for ( int i=0; i<1000; i++)
return ( memcmp(((LPBYTE)m_pCypherKey)+0xC,CYPHERKEY_AUTHENTIFICATOR,0x10)==0 );
Where m_pSyskey - 16-byte SYSKEY value;
m_pCypherKey - value from the registry key HKEY_LOCAL_MACHINE/Security/Policy/PolSecretEncryptionKey
Once the secrets encryption key was obtained, one could proceed to the decryption of the secrets. The secrets were encrypted using DES algorithm.
In Windows Vista (and higher OSes), the encryption algorithm, as it was mentioned earlier, has become much more sophisticated. First, one still needs to decrypt the list of the encryption keys (yes, now multiple keys are allowed), stored in HKEY_LOCAL_MACHINE/Security/Policy/PolEKList. Then proceed to the actual secrets. Each secret now stores a key identifier, encryption algorithm identifier and the actual encrypted data. A working algorithm for decrypting the key looks like:
- Read the key value and find the encryption key identifier.
- On the list of encryption keys (PolEKList), find the necessary key using the identifier you obtained earlier.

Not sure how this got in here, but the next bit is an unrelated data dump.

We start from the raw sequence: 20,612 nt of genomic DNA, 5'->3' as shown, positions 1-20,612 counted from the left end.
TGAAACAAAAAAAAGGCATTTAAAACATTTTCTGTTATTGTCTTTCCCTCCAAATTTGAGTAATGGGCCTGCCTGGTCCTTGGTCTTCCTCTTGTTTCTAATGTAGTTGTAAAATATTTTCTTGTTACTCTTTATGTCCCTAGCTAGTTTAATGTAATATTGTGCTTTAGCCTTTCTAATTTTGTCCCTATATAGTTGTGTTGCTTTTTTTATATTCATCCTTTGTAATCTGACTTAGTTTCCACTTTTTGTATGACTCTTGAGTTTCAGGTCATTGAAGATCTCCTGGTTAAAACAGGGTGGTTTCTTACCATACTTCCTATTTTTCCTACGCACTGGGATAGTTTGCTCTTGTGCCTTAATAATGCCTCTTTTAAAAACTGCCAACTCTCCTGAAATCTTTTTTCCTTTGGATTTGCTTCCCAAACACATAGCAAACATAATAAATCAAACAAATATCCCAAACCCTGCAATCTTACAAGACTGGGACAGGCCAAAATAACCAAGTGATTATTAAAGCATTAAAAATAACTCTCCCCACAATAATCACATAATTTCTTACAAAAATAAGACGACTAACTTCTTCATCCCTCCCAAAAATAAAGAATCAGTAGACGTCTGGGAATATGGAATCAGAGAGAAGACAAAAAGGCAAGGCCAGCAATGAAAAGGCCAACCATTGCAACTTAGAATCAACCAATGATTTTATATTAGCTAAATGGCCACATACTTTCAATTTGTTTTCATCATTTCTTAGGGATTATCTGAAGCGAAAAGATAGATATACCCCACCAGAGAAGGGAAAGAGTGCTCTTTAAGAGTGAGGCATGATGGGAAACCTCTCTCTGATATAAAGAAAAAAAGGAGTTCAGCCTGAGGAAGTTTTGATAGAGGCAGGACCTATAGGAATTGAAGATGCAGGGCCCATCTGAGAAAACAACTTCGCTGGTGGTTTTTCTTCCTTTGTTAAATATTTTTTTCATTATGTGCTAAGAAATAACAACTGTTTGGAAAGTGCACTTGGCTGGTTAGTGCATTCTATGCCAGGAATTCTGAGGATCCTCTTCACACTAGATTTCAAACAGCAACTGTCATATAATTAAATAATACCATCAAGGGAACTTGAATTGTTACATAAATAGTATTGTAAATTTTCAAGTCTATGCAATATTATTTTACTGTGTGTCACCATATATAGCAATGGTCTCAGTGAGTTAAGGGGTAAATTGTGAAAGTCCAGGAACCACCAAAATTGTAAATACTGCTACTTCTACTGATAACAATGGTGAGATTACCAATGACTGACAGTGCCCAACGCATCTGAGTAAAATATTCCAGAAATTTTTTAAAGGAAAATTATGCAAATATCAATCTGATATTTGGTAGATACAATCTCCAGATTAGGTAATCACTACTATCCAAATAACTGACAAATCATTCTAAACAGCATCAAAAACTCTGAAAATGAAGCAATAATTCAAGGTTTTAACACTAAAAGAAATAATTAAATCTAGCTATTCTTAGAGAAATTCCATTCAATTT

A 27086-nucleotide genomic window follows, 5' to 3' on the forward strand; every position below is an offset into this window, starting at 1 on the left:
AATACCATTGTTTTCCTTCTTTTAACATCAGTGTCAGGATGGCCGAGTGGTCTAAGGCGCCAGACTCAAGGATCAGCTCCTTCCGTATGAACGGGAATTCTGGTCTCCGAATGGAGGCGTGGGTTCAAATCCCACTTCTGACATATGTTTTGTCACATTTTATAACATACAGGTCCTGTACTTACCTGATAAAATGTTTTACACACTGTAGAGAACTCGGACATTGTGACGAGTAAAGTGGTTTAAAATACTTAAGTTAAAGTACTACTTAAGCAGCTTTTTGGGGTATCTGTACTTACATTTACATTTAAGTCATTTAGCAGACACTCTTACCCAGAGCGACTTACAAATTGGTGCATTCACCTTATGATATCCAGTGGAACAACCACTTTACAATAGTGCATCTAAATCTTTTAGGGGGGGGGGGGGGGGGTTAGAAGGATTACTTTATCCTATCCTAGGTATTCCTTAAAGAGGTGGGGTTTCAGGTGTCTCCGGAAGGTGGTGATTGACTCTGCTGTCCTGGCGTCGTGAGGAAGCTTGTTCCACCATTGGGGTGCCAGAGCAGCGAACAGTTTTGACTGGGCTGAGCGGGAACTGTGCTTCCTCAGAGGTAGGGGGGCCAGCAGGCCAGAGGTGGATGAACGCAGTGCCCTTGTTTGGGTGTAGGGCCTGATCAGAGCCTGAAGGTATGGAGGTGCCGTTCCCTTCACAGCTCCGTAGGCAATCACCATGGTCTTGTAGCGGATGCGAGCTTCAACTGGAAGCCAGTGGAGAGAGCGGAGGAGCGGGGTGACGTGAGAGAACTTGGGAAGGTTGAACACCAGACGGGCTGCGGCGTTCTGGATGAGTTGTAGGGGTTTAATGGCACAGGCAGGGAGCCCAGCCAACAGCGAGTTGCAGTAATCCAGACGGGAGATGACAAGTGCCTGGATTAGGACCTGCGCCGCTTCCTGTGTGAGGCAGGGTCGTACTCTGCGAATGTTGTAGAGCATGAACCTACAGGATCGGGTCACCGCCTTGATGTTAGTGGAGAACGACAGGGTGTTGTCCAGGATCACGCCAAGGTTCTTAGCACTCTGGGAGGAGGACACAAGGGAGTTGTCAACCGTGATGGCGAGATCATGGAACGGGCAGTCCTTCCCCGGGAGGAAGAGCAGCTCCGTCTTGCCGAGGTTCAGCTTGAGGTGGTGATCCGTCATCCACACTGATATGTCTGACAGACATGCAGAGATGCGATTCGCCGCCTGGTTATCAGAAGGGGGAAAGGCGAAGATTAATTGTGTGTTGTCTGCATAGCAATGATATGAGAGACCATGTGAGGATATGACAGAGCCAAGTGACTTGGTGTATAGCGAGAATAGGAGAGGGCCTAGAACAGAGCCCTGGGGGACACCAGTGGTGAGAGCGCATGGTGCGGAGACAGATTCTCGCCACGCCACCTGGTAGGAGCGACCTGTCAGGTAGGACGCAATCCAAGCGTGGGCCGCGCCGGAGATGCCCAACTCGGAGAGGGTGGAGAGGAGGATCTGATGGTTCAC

- Decrypt the secret using the algorithm identifier and the found key.
Thus, secrets in the LSA database can be not only encrypted with different algorithms, but also have different original context. For example, use SYSKEY from other PC.
There is a set of API for handling secrets available to software developers. Thus, any Windows application can create and read its own secrets, but only within the boundaries of current user context. See application 1 with the source code for reading secrets. If you require viewing or editing LSA secrets, for instance, to delete your account's text password, you can take advantage of Windows Password Recovery tool, which has a convenient plugin for handling LSA secrets. By the way, this plugin works with both current operating system's secrets and with external registry files.